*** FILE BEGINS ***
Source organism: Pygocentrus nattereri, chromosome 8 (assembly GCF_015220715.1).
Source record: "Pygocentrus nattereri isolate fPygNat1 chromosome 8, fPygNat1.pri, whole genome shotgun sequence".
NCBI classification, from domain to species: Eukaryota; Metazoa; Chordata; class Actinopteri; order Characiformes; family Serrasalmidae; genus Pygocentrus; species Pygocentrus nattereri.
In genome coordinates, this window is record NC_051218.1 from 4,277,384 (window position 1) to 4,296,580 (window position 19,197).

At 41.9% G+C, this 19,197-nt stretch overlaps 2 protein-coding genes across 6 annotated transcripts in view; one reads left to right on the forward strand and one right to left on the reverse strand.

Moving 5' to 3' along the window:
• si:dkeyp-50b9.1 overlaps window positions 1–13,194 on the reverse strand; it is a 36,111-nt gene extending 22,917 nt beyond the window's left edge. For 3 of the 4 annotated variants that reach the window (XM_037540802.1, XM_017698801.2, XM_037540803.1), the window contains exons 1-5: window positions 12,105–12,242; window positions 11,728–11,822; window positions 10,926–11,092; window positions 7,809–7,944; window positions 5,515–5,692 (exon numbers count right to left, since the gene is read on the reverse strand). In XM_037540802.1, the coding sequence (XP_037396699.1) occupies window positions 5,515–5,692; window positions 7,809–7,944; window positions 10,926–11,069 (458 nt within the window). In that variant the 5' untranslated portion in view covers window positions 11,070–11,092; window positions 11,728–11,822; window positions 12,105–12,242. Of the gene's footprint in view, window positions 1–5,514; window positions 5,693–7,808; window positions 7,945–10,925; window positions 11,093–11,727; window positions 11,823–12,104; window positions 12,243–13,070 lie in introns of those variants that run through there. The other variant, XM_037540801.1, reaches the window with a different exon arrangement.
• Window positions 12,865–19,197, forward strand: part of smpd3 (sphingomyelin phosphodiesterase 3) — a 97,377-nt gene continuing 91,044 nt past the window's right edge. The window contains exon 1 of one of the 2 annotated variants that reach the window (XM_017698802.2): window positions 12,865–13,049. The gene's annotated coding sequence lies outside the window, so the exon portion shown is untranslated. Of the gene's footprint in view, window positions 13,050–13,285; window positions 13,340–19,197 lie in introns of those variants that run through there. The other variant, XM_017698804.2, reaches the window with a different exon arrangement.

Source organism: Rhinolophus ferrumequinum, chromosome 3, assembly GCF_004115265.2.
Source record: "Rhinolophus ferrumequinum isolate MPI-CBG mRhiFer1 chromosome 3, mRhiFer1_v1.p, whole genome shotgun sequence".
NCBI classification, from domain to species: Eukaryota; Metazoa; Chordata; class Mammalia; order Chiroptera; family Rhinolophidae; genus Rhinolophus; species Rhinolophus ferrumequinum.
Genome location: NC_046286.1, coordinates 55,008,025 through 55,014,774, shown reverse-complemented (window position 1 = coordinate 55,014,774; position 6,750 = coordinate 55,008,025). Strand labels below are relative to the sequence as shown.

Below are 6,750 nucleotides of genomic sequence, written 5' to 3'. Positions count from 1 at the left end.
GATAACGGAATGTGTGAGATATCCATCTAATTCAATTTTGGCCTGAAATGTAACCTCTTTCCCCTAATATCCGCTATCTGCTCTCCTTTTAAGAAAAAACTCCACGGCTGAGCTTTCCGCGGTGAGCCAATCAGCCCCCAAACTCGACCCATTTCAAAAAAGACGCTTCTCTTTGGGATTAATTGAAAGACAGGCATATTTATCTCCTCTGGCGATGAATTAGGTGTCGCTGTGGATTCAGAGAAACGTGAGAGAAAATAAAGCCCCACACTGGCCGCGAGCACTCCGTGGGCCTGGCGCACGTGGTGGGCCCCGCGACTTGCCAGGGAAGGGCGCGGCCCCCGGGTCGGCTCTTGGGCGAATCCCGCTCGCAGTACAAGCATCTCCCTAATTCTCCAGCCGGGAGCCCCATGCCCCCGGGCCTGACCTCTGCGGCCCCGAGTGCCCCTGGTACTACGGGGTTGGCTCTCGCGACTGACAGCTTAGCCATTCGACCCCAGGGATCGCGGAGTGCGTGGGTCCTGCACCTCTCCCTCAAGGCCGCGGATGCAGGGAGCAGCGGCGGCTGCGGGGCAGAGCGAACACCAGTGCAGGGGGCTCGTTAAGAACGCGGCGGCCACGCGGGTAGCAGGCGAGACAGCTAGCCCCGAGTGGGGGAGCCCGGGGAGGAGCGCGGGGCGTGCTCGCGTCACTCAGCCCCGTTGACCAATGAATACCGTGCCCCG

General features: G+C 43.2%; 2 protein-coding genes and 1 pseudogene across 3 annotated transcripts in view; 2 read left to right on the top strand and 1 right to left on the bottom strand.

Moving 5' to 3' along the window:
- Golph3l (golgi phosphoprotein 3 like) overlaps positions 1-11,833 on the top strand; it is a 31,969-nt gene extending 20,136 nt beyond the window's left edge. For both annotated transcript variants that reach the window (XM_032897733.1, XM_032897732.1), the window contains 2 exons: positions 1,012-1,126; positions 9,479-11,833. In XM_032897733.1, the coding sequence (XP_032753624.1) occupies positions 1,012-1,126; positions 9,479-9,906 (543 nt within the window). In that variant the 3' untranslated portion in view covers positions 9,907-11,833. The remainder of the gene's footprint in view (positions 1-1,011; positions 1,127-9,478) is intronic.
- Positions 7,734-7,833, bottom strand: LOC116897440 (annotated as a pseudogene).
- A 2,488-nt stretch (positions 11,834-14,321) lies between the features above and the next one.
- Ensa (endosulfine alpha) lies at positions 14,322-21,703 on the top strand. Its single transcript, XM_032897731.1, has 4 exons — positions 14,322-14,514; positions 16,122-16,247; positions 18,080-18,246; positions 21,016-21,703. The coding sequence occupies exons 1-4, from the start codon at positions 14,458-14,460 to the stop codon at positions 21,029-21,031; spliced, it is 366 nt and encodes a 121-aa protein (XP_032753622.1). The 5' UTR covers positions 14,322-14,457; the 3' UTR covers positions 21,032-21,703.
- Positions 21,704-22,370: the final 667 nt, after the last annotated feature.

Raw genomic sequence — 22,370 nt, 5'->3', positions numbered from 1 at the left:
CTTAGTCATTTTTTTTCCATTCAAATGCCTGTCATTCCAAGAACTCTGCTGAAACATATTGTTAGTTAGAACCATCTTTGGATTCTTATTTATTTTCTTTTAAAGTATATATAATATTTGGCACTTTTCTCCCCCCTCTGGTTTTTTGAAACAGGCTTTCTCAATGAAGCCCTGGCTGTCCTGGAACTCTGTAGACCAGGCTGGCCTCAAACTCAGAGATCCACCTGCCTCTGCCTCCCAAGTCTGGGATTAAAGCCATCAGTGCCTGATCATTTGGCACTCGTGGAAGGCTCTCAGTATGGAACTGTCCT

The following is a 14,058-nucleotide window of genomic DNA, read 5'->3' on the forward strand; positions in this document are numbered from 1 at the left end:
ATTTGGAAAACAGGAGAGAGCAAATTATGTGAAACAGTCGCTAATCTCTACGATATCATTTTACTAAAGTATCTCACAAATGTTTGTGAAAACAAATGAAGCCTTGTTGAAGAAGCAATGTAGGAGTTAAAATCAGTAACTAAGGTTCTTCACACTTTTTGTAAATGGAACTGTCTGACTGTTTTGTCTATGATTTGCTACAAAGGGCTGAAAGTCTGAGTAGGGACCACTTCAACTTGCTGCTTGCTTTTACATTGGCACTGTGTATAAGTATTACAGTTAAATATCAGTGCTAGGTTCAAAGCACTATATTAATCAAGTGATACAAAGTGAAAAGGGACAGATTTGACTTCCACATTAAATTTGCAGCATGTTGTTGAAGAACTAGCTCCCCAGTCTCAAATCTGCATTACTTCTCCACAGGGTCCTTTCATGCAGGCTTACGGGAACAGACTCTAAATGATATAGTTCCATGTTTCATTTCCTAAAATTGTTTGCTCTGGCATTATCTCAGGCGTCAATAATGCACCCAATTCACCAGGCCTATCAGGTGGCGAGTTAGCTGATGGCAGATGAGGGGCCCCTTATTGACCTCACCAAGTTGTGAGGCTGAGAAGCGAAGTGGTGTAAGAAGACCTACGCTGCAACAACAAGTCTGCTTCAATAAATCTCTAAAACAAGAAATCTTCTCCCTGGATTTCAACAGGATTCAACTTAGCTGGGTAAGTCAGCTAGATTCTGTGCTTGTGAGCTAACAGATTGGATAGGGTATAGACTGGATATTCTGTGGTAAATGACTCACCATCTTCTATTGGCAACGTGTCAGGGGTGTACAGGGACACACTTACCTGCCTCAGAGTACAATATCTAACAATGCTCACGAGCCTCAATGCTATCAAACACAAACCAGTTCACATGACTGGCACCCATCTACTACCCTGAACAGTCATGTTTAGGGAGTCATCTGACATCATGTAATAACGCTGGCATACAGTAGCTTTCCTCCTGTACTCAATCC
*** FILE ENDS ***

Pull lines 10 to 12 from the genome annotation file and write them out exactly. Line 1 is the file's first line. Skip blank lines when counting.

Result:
Source record: "Rhinolophus ferrumequinum isolate MPI-CBG mRhiFer1 chromosome 3, mRhiFer1_v1.p, whole genome shotgun sequence".
NCBI classification, from domain to species: Eukaryota; Metazoa; Chordata; class Mammalia; order Chiroptera; family Rhinolophidae; genus Rhinolophus; species Rhinolophus ferrumequinum.
Genome location: NC_046286.1, coordinates 55,008,025 through 55,014,774, shown reverse-complemented (window position 1 = coordinate 55,014,774; position 6,750 = coordinate 55,008,025). Strand labels below are relative to the sequence as shown.